This would be up from 0.4 percent in the first quarter of 2015 and 0.7 percent in the last three months of 2014, but means Mexico is unlikely to return to the 4 percent-plus annual growth posted between 2010 and 2012.

Screen Shot 2015-08-24 at 9.12.02 AM

‘Unusual disconnect’ between US, Mexico

The U.S. remains by far Mexico’s biggest export destination. But despite the close ties, Mexico’s economy is lagging its northern neighbor’s recovery.

This could prove problematic when the U.S. Fed eventually moves to hike interest rates, as Mexico’s central bank has signaled its readiness to move in sync. However, the jury’s out on whether the Mexican economy is ready for monetary tightening.

Analysts at Barclays highlight an “unusual disconnect between the U.S. and Mexico’s economic cycle,” pointing to the waning importance of trade links in recent years.

“While the U.S. continues to import about 80 percent of Mexico’s total exports, the relative importance of other economies, such as China, has increased during the past years,” said Barclays’ Andres Jaime Martinez and Marco Oviedo in a note on Tuesday.

Energy reforms to add 1.5% to GDP?

Energy reforms long-touted by President Enrique Pena Nieto, including the sale of state-owned oil fields, could add up to 1.5 percent to GDP growth in the years ahead, say Barclays analysts.

However, progress has been delayed by the rout in oil prices, disappointing reception of earlier field auctions and corruption allegations that has engulfed the Mexican president.

“The weak performance of the economy adds to the pressures facing President Enrique Pena Nieto, who must now push through an austerity budget for 2016 while attempting to kick-start the energy reform implementation process,” said Piccoli.

—By CNBC’s Katy Barnato. Follow her @KatyBarnato.

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Breaking News – Monday August 24, 2015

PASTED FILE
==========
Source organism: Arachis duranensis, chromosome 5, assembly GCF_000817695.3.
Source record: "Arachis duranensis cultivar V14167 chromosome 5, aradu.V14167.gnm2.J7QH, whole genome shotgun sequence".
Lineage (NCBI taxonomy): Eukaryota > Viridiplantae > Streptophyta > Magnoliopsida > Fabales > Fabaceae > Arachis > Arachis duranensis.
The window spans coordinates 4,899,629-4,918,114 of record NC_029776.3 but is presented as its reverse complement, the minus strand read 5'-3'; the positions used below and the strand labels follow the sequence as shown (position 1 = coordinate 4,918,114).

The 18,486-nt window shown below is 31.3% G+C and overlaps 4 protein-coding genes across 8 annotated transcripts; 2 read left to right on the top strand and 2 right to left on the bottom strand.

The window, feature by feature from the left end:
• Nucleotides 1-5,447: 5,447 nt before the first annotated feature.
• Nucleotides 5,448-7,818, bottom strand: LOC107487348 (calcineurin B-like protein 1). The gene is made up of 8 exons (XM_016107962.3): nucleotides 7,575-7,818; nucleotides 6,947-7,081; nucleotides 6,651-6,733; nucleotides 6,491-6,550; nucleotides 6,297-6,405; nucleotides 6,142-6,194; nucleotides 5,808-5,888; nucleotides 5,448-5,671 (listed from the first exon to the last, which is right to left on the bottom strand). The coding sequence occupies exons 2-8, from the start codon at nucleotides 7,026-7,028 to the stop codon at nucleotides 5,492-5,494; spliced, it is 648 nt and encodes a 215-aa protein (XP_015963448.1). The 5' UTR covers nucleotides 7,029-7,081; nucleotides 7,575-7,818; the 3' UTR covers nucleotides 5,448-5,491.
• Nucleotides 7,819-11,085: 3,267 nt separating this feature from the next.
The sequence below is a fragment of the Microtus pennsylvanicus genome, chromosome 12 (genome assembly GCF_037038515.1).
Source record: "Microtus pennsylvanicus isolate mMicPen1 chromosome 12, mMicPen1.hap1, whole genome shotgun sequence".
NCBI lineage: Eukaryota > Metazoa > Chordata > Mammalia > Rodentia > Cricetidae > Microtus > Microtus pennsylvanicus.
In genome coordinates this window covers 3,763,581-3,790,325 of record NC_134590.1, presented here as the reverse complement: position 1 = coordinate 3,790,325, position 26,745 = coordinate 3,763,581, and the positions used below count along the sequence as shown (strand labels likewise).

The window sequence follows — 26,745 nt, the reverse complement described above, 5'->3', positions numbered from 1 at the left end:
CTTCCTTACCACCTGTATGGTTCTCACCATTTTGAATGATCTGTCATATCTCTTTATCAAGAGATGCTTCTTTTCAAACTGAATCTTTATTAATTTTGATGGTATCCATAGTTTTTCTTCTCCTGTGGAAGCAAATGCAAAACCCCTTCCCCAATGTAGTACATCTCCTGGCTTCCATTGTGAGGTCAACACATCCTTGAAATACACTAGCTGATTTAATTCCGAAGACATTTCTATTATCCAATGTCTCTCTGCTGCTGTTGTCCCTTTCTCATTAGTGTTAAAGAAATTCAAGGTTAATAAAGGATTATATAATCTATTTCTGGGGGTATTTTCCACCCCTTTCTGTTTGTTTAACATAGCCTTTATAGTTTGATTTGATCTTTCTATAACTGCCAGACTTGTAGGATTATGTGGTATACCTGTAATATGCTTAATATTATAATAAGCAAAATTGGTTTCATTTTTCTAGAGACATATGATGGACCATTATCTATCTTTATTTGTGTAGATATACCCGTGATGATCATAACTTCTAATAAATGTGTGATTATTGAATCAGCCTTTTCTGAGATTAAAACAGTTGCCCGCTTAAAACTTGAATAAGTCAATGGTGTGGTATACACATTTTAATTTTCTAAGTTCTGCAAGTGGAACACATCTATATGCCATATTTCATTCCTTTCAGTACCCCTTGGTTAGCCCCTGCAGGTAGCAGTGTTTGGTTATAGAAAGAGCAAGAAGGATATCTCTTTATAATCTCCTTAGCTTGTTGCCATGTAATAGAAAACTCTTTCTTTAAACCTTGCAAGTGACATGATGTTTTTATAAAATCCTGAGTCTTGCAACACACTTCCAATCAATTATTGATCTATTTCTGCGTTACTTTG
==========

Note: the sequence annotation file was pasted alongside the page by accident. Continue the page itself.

by on Aug.24, 2015, under 2015 Year, Endtimes, Financial, Revival In America, Shemitah Cycle, World News

World markets plunge as China stocks crash

World markets plunge as China stocks crash

World markets plunge as China stocks crash

World stocks and oil prices plunged Monday as a global sell off accelerated on worries about the health of China’s huge economy.

China stocks crashed and all Asian markets suffered major losses. Europe’s markets were bleeding heavily by midday — down about 5%. And Wall Street was poised for another sharp drop.

Fears of slowing growth in the world’s second biggest economy trashed commodity markets. Oil slumped more than 4% to a new six-year low below $39 a barrel.
China’s benchmark Shanghai Composite index declined 8.5%, wiping out all gains made this year. Many companies, including some large state-owned firms, fell by the maximum daily limit of 10%. The index is now down 38% since its June peak.
The smaller Shenzhen Composite lost 7.7%.

In Japan, the Nikkei closed down 4.6%. Stocks in India suffered their biggest fall in more than seven years.
Germany’s DAX shed 4.6%, and the FTSE 100 in London fared little better.

The losses went beyond stocks and commodities. Asian currencies were trading lower against the U.S. dollar, and Russia’s ruble fell by nearly 3%.
Three factors have investors on the run:

1. Concerns that China’s economy is slowing faster than analysts had anticipated.
2. Uncertainty over when the U.S. Federal Reserve will raise interest rates for the first time in nearly a decade.
3. The effect of exceedingly cheap oil, which slams exporting countries as well as drilling companies.

The Dow plummeted by more than 1,000 points last week — its worst five-day run since 2011. The Shanghai Composite fell 11.5% over the same period.

Analysts at UBS said that central banks stand ready to provide support if sentiment worsens.
“Investors should brace for further volatility,” they wrote in a research note. “But we expect this bout of risk aversion to pass, with equities in developed markets resuming their upward trend.”

Concerns mounted after a key gauge of China’s manufacturing activity tumbled to its lowest level in 77 months. This week, investors will get a closer look at Chinese imports, vital for many countries that rely on China as a trade partner.

Many investors and economists had bet on a Fed rate hike in September, something it hasn’t done since 2006. But in the Fed’s minutes published last week, committee members sent the market mixed messages.

A rate hike would increase borrowing costs — interest on loans — for companies in emerging markets. It would also make American debt more attractive to investors, which means they could dump emerging market debt.

And then there’s oil. A year ago, a barrel of oil cost about $100 — now it’s trading near $40.

Oil is a lifeline of economic growth for many developing countries, which are also seeing their currencies lose value because of their economic exposure to China.